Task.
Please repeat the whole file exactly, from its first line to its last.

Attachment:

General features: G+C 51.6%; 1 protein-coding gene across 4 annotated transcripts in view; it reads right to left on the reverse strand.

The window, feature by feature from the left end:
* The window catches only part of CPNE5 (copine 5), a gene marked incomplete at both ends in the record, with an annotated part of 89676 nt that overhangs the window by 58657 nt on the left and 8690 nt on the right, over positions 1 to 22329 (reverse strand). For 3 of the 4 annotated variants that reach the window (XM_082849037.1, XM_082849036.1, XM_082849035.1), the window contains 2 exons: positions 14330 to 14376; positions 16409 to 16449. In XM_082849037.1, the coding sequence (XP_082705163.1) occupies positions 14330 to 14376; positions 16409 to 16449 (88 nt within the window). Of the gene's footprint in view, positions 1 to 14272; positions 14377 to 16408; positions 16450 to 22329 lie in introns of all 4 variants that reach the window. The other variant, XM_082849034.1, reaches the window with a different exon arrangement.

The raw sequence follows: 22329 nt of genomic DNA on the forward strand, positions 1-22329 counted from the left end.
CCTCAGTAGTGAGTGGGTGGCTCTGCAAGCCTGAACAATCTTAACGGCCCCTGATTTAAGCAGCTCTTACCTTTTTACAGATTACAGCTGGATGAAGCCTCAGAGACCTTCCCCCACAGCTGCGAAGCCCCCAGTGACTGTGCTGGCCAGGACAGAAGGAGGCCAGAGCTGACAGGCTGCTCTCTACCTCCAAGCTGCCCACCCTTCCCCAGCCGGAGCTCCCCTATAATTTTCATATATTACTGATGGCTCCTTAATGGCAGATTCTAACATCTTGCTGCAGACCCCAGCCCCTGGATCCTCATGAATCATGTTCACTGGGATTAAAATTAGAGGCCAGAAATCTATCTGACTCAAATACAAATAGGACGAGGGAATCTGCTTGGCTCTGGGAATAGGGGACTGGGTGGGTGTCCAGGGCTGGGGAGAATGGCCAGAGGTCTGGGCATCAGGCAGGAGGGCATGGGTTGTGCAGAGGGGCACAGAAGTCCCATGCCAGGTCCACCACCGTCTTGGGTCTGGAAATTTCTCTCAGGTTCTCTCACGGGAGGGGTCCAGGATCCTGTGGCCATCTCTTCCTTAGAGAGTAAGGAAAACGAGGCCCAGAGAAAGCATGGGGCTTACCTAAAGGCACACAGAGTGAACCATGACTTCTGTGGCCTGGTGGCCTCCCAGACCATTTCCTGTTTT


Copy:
General features: G+C 51.6%; 1 protein-coding gene across 4 annotated transcripts in view; it reads right to left on the reverse strand.

The window, feature by feature from the left end:
* The window catches only part of CPNE5 (copine 5), a gene marked incomplete at both ends in the record, with an annotated part of 89676 nt that overhangs the window by 58657 nt on the left and 8690 nt on the right, over positions 1 to 22329 (reverse strand). For 3 of the 4 annotated variants that reach the window (XM_082849037.1, XM_082849036.1, XM_082849035.1), the window contains 2 exons: positions 14330 to 14376; positions 16409 to 16449. In XM_082849037.1, the coding sequence (XP_082705163.1) occupies positions 14330 to 14376; positions 16409 to 16449 (88 nt within the window). Of the gene's footprint in view, positions 1 to 14272; positions 14377 to 16408; positions 16450 to 22329 lie in introns of all 4 variants that reach the window. The other variant, XM_082849034.1, reaches the window with a different exon arrangement.

The raw sequence follows: 22329 nt of genomic DNA on the forward strand, positions 1-22329 counted from the left end.
CCTCAGTAGTGAGTGGGTGGCTCTGCAAGCCTGAACAATCTTAACGGCCCCTGATTTAAGCAGCTCTTACCTTTTTACAGATTACAGCTGGATGAAGCCTCAGAGACCTTCCCCCACAGCTGCGAAGCCCCCAGTGACTGTGCTGGCCAGGACAGAAGGAGGCCAGAGCTGACAGGCTGCTCTCTACCTCCAAGCTGCCCACCCTTCCCCAGCCGGAGCTCCCCTATAATTTTCATATATTACTGATGGCTCCTTAATGGCAGATTCTAACATCTTGCTGCAGACCCCAGCCCCTGGATCCTCATGAATCATGTTCACTGGGATTAAAATTAGAGGCCAGAAATCTATCTGACTCAAATACAAATAGGACGAGGGAATCTGCTTGGCTCTGGGAATAGGGGACTGGGTGGGTGTCCAGGGCTGGGGAGAATGGCCAGAGGTCTGGGCATCAGGCAGGAGGGCATGGGTTGTGCAGAGGGGCACAGAAGTCCCATGCCAGGTCCACCACCGTCTTGGGTCTGGAAATTTCTCTCAGGTTCTCTCACGGGAGGGGTCCAGGATCCTGTGGCCATCTCTTCCTTAGAGAGTAAGGAAAACGAGGCCCAGAGAAAGCATGGGGCTTACCTAAAGGCACACAGAGTGAACCATGACTTCTGTGGCCTGGTGGCCTCCCAGACCATTTCCTGTTTT